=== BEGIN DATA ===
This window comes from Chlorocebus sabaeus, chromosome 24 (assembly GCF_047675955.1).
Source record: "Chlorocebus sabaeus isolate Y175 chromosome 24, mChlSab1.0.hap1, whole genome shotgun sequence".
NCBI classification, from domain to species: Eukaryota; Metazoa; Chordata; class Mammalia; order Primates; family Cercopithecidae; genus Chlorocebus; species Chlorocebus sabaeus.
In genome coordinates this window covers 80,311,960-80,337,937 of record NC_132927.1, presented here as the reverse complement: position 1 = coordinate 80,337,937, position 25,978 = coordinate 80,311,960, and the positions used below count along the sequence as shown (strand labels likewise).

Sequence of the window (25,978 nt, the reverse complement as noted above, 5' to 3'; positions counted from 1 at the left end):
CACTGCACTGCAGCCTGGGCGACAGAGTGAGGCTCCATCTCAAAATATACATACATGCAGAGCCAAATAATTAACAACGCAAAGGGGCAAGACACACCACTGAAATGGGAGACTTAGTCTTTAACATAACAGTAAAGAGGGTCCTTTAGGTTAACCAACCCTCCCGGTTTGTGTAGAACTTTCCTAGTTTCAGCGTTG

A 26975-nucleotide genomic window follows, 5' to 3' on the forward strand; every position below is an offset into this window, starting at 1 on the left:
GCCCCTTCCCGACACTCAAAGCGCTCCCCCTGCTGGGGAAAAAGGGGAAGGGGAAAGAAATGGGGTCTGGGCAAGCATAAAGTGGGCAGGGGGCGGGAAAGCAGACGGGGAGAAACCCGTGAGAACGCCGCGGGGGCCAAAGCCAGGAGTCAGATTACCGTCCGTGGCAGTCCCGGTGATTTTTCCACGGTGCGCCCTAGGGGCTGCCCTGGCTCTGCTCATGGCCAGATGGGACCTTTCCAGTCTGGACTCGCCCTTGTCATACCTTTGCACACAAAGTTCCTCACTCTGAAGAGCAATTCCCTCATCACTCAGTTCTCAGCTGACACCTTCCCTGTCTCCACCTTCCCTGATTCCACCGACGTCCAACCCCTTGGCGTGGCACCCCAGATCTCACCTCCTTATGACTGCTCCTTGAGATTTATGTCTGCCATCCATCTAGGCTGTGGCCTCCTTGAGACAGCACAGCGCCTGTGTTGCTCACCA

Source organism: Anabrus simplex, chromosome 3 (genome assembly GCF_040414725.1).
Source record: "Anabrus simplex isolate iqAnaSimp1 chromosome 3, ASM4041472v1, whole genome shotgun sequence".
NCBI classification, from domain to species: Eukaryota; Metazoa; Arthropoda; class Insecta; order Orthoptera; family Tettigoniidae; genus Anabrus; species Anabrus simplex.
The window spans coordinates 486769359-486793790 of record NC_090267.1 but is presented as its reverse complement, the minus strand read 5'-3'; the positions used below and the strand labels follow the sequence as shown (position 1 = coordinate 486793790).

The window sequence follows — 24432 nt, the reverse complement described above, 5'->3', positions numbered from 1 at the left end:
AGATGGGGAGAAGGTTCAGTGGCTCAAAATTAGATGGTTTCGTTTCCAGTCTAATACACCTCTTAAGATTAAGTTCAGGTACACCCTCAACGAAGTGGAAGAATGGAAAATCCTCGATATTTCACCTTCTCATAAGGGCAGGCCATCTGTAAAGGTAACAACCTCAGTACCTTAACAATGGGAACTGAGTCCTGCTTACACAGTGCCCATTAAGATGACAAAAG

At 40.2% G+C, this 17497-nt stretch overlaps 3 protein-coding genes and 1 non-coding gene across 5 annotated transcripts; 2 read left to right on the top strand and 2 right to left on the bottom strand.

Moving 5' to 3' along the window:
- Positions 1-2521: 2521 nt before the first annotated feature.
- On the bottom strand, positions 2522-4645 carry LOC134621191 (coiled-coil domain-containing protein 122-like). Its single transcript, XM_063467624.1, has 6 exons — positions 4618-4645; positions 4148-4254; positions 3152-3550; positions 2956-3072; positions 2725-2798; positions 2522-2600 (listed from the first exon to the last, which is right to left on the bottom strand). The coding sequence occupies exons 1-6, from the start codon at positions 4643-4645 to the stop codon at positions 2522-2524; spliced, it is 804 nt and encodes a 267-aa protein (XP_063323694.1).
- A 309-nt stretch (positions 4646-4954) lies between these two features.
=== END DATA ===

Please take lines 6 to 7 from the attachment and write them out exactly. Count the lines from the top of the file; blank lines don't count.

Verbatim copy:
CACTGCACTGCAGCCTGGGCGACAGAGTGAGGCTCCATCTCAAAATATACATACATGCAGAGCCAAATAATTAACAACGCAAAGGGGCAAGACACACCACTGAAATGGGAGACTTAGTCTTTAACATAACAGTAAAGAGGGTCCTTTAGGTTAACCAACCCTCCCGGTTTGTGTAGAACTTTCCTAGTTTCAGCGTTG

A 26975-nucleotide genomic window follows, 5' to 3' on the forward strand; every position below is an offset into this window, starting at 1 on the left: